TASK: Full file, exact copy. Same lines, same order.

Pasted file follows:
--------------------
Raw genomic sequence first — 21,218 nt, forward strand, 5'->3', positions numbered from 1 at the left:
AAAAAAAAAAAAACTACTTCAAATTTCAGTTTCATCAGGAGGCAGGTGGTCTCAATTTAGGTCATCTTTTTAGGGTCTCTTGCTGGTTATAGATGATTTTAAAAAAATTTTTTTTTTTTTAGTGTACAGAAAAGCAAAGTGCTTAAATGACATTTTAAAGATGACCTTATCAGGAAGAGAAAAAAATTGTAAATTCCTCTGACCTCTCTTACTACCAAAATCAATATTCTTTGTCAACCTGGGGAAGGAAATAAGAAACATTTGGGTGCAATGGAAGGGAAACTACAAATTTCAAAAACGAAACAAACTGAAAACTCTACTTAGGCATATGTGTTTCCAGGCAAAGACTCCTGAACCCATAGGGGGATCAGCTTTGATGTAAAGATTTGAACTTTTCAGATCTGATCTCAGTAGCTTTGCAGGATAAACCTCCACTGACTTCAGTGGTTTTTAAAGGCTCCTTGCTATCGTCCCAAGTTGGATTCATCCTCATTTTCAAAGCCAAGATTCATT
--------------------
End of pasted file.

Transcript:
Raw genomic sequence first — 21,218 nt, forward strand, 5'->3', positions numbered from 1 at the left:
AAAAAAAAAAAAACTACTTCAAATTTCAGTTTCATCAGGAGGCAGGTGGTCTCAATTTAGGTCATCTTTTTAGGGTCTCTTGCTGGTTATAGATGATTTTAAAAAAATTTTTTTTTTTTTAGTGTACAGAAAAGCAAAGTGCTTAAATGACATTTTAAAGATGACCTTATCAGGAAGAGAAAAAAATTGTAAATTCCTCTGACCTCTCTTACTACCAAAATCAATATTCTTTGTCAACCTGGGGAAGGAAATAAGAAACATTTGGGTGCAATGGAAGGGAAACTACAAATTTCAAAAACGAAACAAACTGAAAACTCTACTTAGGCATATGTGTTTCCAGGCAAAGACTCCTGAACCCATAGGGGGATCAGCTTTGATGTAAAGATTTGAACTTTTCAGATCTGATCTCAGTAGCTTTGCAGGATAAACCTCCACTGACTTCAGTGGTTTTTAAAGGCTCCTTGCTATCGTCCCAAGTTGGATTCATCCTCATTTTCAAAGCCAAGATTCATT